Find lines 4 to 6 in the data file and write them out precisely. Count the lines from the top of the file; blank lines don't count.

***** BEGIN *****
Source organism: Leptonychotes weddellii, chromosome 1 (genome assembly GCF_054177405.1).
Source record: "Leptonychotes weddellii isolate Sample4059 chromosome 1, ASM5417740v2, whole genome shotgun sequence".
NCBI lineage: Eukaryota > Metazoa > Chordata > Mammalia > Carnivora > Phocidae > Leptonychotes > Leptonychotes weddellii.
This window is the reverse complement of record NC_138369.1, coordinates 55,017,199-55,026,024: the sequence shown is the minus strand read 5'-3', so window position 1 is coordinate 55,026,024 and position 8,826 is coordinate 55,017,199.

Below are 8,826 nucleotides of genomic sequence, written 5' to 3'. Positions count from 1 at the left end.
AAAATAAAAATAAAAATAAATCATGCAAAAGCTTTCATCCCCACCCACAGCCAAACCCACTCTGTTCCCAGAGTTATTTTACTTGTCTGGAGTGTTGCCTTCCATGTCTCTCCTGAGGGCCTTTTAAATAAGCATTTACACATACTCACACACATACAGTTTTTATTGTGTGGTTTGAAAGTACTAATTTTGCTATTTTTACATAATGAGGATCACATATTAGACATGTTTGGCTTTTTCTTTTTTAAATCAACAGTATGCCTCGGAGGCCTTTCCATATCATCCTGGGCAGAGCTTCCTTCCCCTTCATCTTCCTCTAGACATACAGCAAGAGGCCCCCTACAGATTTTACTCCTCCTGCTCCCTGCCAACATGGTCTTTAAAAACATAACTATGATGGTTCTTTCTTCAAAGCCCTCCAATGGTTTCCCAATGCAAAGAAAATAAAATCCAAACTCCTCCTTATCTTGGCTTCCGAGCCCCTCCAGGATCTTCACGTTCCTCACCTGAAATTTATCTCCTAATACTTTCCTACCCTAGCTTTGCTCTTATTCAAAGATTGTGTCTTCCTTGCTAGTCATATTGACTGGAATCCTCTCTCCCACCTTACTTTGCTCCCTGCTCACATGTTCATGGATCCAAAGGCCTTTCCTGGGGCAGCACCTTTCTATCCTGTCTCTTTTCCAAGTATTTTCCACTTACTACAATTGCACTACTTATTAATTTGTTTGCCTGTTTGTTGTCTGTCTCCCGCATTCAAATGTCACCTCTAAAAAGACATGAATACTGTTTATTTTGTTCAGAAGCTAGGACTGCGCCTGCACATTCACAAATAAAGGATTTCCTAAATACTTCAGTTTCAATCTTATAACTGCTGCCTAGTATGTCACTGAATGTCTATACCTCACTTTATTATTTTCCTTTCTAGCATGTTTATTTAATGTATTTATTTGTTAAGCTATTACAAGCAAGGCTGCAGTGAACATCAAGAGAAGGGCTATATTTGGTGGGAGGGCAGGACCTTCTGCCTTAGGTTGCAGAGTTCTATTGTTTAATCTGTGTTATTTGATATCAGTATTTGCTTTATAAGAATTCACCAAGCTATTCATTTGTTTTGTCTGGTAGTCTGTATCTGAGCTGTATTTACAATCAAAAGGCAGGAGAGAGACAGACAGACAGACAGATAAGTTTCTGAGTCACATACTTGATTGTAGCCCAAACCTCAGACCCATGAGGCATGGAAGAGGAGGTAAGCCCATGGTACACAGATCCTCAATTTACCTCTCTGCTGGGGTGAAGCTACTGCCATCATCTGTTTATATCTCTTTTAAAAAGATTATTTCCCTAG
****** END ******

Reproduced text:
This window is the reverse complement of record NC_138369.1, coordinates 55,017,199-55,026,024: the sequence shown is the minus strand read 5'-3', so window position 1 is coordinate 55,026,024 and position 8,826 is coordinate 55,017,199.

Below are 8,826 nucleotides of genomic sequence, written 5' to 3'. Positions count from 1 at the left end.
AAAATAAAAATAAAAATAAATCATGCAAAAGCTTTCATCCCCACCCACAGCCAAACCCACTCTGTTCCCAGAGTTATTTTACTTGTCTGGAGTGTTGCCTTCCATGTCTCTCCTGAGGGCCTTTTAAATAAGCATTTACACATACTCACACACATACAGTTTTTATTGTGTGGTTTGAAAGTACTAATTTTGCTATTTTTACATAATGAGGATCACATATTAGACATGTTTGGCTTTTTCTTTTTTAAATCAACAGTATGCCTCGGAGGCCTTTCCATATCATCCTGGGCAGAGCTTCCTTCCCCTTCATCTTCCTCTAGACATACAGCAAGAGGCCCCCTACAGATTTTACTCCTCCTGCTCCCTGCCAACATGGTCTTTAAAAACATAACTATGATGGTTCTTTCTTCAAAGCCCTCCAATGGTTTCCCAATGCAAAGAAAATAAAATCCAAACTCCTCCTTATCTTGGCTTCCGAGCCCCTCCAGGATCTTCACGTTCCTCACCTGAAATTTATCTCCTAATACTTTCCTACCCTAGCTTTGCTCTTATTCAAAGATTGTGTCTTCCTTGCTAGTCATATTGACTGGAATCCTCTCTCCCACCTTACTTTGCTCCCTGCTCACATGTTCATGGATCCAAAGGCCTTTCCTGGGGCAGCACCTTTCTATCCTGTCTCTTTTCCAAGTATTTTCCACTTACTACAATTGCACTACTTATTAATTTGTTTGCCTGTTTGTTGTCTGTCTCCCGCATTCAAATGTCACCTCTAAAAAGACATGAATACTGTTTATTTTGTTCAGAAGCTAGGACTGCGCCTGCACATTCACAAATAAAGGATTTCCTAAATACTTCAGTTTCAATCTTATAACTGCTGCCTAGTATGTCACTGAATGTCTATACCTCACTTTATTATTTTCCTTTCTAGCATGTTTATTTAATGTATTTATTTGTTAAGCTATTACAAGCAAGGCTGCAGTGAACATCAAGAGAAGGGCTATATTTGGTGGGAGGGCAGGACCTTCTGCCTTAGGTTGCAGAGTTCTATTGTTTAATCTGTGTTATTTGATATCAGTATTTGCTTTATAAGAATTCACCAAGCTATTCATTTGTTTTGTCTGGTAGTCTGTATCTGAGCTGTATTTACAATCAAAAGGCAGGAGAGAGACAGACAGACAGACAGATAAGTTTCTGAGTCACATACTTGATTGTAGCCCAAACCTCAGACCCATGAGGCATGGAAGAGGAGGTAAGCCCATGGTACACAGATCCTCAATTTACCTCTCTGCTGGGGTGAAGCTACTGCCATCATCTGTTTATATCTCTTTTAAAAAGATTATTTCCCTAG